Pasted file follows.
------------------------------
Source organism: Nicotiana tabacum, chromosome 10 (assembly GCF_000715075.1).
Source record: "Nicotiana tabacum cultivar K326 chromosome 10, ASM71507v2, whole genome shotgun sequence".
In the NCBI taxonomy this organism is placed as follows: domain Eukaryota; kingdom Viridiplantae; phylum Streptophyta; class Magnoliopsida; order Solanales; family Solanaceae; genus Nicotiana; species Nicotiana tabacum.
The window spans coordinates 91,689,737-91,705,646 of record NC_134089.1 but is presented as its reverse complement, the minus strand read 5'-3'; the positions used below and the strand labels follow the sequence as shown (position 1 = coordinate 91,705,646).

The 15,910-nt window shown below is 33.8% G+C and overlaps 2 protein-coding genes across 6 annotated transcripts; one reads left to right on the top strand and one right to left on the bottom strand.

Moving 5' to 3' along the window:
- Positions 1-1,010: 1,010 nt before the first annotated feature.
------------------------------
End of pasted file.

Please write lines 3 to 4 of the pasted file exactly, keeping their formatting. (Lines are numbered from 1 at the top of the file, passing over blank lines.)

In the NCBI taxonomy this organism is placed as follows: domain Eukaryota; kingdom Viridiplantae; phylum Streptophyta; class Magnoliopsida; order Solanales; family Solanaceae; genus Nicotiana; species Nicotiana tabacum.
The window spans coordinates 91,689,737-91,705,646 of record NC_134089.1 but is presented as its reverse complement, the minus strand read 5'-3'; the positions used below and the strand labels follow the sequence as shown (position 1 = coordinate 91,705,646).